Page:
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“An unbelievable eye –watering roster of world –class international dancers…” – British Theatre Guide

“Heaven for ballet fans…and array of amazing dancing…” – The London Reviewer



The annual Russian Ballet Icons Gala in London has been organised by Ensemble Productions since 2006. The Gala celebrates the legacy of the famed Russian Ballet School and pays tribute to its legendary dancers. The 2019 Gala will again become a highlight in the ballet lovers’ calendar featuring captivating classical masterpieces and exploring contemporary repertoire created by today’s leading choreographers from Russia and world-wide, whose work has been influenced by Russian Ballet.


The programme will be accompanied by the English National Ballet Philharmonic orchestra under the direction of Valery Ovsyannikov and performed by the principal dancers of the Bolshoi, Mariinsky, Royal Ballet, English National Ballet, Grand Opera Paris, Berlin Staatsoper, New York City Ballet, Ballet of Monte Carlo and others, and will be another unforgettable event, setting new standards in the ballet experience!

Cast 2019

Bolshoi Theatre

Maria Alexandrova

Kristina Kretova

Vladislav Lantratov

Artem Ovcharenko

Anna Tikhomirova


Mariinsky Theatre

Alina Somova

Konstantin Zverev


Mikhailovsky Theatre

Julian MacKay

Ivan Vasiliev

Maria Vinogradova


Boston Ballet
Misa Kuranaga

Royal Ballet

Sarah Lamb

Steven McRae

Jasmine Naghdi

Marcelino Sambé


English National Ballet

Jeffrey Cirio


Staatsballett Berlin

Elisa Carrillo Cabrera

Mikhail Kaniskin

Polina Semionova

Daniil Simkin


Vienna State Ballet

Liudmila Konovalova


Bayerisches Staatsballett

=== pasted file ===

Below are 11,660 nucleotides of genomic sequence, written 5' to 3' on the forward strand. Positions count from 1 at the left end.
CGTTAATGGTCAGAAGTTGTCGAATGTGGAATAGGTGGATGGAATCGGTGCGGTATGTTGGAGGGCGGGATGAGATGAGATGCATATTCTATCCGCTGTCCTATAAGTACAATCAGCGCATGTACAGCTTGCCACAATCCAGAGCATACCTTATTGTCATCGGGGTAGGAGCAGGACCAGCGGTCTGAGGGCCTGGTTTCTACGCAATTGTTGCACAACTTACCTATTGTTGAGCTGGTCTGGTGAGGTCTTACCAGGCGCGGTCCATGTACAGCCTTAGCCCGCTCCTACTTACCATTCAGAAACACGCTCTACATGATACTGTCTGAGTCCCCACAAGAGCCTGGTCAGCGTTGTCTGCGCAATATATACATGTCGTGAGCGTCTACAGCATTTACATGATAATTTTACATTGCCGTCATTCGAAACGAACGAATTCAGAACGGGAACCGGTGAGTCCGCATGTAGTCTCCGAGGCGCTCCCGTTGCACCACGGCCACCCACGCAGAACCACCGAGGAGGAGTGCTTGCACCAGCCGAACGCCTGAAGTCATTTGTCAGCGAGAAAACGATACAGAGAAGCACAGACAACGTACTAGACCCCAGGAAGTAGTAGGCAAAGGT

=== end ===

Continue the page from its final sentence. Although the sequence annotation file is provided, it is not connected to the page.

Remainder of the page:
Lucía Lacarra

Ballet Nacional de España
Sergio Bernal


Teatro di San Carlo
Giuseppe Picone


Dutch National Ballet
James Stout
Anna Tsygankova


Víctor Ullate Ballet
Josué Ullate


Semperoper Dresden Ballett
Dmitry Semionov


Maria Kochetkova

History of the Russian Ballet

The art of ballet may have originated in Italy but it soon became a central pillar of Russia cultural life. Russian ballet has greatly influenced the genre in general and exerted a special influence on British Ballet. Russian ballet started in the 1740s at the Imperial School of Ballet in St Petersburg; this later became known as the Vaganova Academy, named after distinguished Russian ballerina and teacher Agripina Vaganova. 1773 saw the opening of another school, which is known now as the Moscow Choreography College.
By the early 19th century Russian ballet had morphed into a national school. ‘Flight performed by the soul’ is how Alexander Pushkin described Russian ballet, whilst speaking of contemporary ballerina A.I.Istomina in Eugene Onegin. Special privilege was extended to ballet among all other theatres. The authorities paid great attention to ballet’s development and provided it with governmental grants. The Bolshoi Theatre was opened in 1825. Both Moscow and St.Petersburg ballet troupes performed in well-equipped theatres. It was Russian ballet that was destined to revive the art worldwide, mainly due to a French ballet master Marius Petipa who was to enrich the dance and start the process of romanticisation.